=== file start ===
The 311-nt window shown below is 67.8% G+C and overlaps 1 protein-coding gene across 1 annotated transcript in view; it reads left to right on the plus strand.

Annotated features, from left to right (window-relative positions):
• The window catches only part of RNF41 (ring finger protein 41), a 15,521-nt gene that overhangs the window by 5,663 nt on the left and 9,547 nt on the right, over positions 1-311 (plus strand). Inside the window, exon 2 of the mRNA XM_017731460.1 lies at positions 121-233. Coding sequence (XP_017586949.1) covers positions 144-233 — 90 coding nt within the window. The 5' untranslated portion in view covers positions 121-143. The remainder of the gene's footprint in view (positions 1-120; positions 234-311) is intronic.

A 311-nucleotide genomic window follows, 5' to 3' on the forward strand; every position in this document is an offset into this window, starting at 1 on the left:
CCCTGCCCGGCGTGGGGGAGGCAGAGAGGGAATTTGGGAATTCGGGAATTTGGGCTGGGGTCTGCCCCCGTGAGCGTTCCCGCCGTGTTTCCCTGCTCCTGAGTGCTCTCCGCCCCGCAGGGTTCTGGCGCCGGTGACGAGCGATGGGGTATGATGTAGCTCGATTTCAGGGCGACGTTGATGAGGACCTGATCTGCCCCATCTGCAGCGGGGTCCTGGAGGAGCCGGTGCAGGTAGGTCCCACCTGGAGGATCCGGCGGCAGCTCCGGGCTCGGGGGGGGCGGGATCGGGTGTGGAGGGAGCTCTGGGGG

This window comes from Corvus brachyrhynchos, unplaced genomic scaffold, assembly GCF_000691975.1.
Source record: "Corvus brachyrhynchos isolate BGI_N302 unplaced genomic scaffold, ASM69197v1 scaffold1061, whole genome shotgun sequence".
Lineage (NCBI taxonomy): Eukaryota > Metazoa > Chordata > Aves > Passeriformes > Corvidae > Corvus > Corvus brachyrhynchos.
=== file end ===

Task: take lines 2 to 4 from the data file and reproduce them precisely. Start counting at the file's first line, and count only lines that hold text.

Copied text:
Annotated features, from left to right (window-relative positions):
• The window catches only part of RNF41 (ring finger protein 41), a 15,521-nt gene that overhangs the window by 5,663 nt on the left and 9,547 nt on the right, over positions 1-311 (plus strand). Inside the window, exon 2 of the mRNA XM_017731460.1 lies at positions 121-233. Coding sequence (XP_017586949.1) covers positions 144-233 — 90 coding nt within the window. The 5' untranslated portion in view covers positions 121-143. The remainder of the gene's footprint in view (positions 1-120; positions 234-311) is intronic.

A 311-nucleotide genomic window follows, 5' to 3' on the forward strand; every position in this document is an offset into this window, starting at 1 on the left: